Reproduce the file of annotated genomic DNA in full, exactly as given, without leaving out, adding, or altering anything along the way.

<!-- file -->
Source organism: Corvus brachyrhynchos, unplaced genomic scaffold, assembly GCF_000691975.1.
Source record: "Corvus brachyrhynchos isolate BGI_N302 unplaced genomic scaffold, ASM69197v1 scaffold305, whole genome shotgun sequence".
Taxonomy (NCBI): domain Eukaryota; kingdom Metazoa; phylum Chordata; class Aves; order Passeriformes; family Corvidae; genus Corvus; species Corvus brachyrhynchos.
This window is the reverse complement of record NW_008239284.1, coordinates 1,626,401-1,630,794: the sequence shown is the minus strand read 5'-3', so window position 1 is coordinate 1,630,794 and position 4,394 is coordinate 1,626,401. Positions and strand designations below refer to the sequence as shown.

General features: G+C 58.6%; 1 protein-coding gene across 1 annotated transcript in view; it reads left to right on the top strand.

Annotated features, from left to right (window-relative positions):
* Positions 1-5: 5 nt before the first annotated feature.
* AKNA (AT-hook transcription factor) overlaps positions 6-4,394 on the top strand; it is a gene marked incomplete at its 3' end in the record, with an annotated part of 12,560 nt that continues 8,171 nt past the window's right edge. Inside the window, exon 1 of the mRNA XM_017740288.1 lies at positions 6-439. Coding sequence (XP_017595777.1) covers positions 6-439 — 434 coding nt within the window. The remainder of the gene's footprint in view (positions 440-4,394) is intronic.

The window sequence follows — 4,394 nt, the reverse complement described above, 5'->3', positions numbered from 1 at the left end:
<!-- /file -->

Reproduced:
Source organism: Corvus brachyrhynchos, unplaced genomic scaffold, assembly GCF_000691975.1.
Source record: "Corvus brachyrhynchos isolate BGI_N302 unplaced genomic scaffold, ASM69197v1 scaffold305, whole genome shotgun sequence".
Taxonomy (NCBI): domain Eukaryota; kingdom Metazoa; phylum Chordata; class Aves; order Passeriformes; family Corvidae; genus Corvus; species Corvus brachyrhynchos.
This window is the reverse complement of record NW_008239284.1, coordinates 1,626,401-1,630,794: the sequence shown is the minus strand read 5'-3', so window position 1 is coordinate 1,630,794 and position 4,394 is coordinate 1,626,401. Positions and strand designations below refer to the sequence as shown.

General features: G+C 58.6%; 1 protein-coding gene across 1 annotated transcript in view; it reads left to right on the top strand.

Annotated features, from left to right (window-relative positions):
* Positions 1-5: 5 nt before the first annotated feature.
* AKNA (AT-hook transcription factor) overlaps positions 6-4,394 on the top strand; it is a gene marked incomplete at its 3' end in the record, with an annotated part of 12,560 nt that continues 8,171 nt past the window's right edge. Inside the window, exon 1 of the mRNA XM_017740288.1 lies at positions 6-439. Coding sequence (XP_017595777.1) covers positions 6-439 — 434 coding nt within the window. The remainder of the gene's footprint in view (positions 440-4,394) is intronic.

The window sequence follows — 4,394 nt, the reverse complement described above, 5'->3', positions numbered from 1 at the left end: